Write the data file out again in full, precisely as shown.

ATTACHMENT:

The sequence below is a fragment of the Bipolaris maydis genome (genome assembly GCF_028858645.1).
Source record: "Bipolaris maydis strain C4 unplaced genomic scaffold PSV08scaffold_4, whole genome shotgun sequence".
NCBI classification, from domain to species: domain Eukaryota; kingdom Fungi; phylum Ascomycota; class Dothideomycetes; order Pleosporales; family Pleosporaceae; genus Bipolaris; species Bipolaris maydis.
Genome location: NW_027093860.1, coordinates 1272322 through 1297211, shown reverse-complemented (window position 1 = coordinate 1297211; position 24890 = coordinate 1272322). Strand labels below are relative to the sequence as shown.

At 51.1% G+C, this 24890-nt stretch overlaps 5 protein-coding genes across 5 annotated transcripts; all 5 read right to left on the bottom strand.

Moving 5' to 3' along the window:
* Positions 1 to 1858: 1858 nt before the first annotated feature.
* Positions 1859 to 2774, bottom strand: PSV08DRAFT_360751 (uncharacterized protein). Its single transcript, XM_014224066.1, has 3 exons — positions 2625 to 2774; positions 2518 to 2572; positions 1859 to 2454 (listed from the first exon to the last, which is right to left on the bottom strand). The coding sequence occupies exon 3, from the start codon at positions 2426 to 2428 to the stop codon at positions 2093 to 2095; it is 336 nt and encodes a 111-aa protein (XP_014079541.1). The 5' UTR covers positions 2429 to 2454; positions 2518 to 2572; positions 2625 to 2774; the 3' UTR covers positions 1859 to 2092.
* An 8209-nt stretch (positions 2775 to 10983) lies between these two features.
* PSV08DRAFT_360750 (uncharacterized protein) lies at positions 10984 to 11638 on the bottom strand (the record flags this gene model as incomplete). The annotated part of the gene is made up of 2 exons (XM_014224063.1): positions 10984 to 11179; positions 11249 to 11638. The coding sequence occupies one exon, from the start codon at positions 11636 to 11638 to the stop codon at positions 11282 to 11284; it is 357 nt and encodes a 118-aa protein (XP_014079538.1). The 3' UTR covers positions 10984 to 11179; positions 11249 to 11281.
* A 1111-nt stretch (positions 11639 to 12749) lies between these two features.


The sequence below is a fragment of the Bipolaris maydis genome (genome assembly GCF_028858645.1).
Source record: "Bipolaris maydis strain C4 unplaced genomic scaffold PSV08scaffold_4, whole genome shotgun sequence".
NCBI classification, from domain to species: domain Eukaryota; kingdom Fungi; phylum Ascomycota; class Dothideomycetes; order Pleosporales; family Pleosporaceae; genus Bipolaris; species Bipolaris maydis.
Genome location: NW_027093860.1, coordinates 1272322 through 1297211, shown reverse-complemented (window position 1 = coordinate 1297211; position 24890 = coordinate 1272322). Strand labels below are relative to the sequence as shown.

At 51.1% G+C, this 24890-nt stretch overlaps 5 protein-coding genes across 5 annotated transcripts; all 5 read right to left on the bottom strand.

Moving 5' to 3' along the window:
* Positions 1 to 1858: 1858 nt before the first annotated feature.
* Positions 1859 to 2774, bottom strand: PSV08DRAFT_360751 (uncharacterized protein). Its single transcript, XM_014224066.1, has 3 exons — positions 2625 to 2774; positions 2518 to 2572; positions 1859 to 2454 (listed from the first exon to the last, which is right to left on the bottom strand). The coding sequence occupies exon 3, from the start codon at positions 2426 to 2428 to the stop codon at positions 2093 to 2095; it is 336 nt and encodes a 111-aa protein (XP_014079541.1). The 5' UTR covers positions 2429 to 2454; positions 2518 to 2572; positions 2625 to 2774; the 3' UTR covers positions 1859 to 2092.
* An 8209-nt stretch (positions 2775 to 10983) lies between these two features.
* PSV08DRAFT_360750 (uncharacterized protein) lies at positions 10984 to 11638 on the bottom strand (the record flags this gene model as incomplete). The annotated part of the gene is made up of 2 exons (XM_014224063.1): positions 10984 to 11179; positions 11249 to 11638. The coding sequence occupies one exon, from the start codon at positions 11636 to 11638 to the stop codon at positions 11282 to 11284; it is 357 nt and encodes a 118-aa protein (XP_014079538.1). The 3' UTR covers positions 10984 to 11179; positions 11249 to 11281.
* A 1111-nt stretch (positions 11639 to 12749) lies between these two features.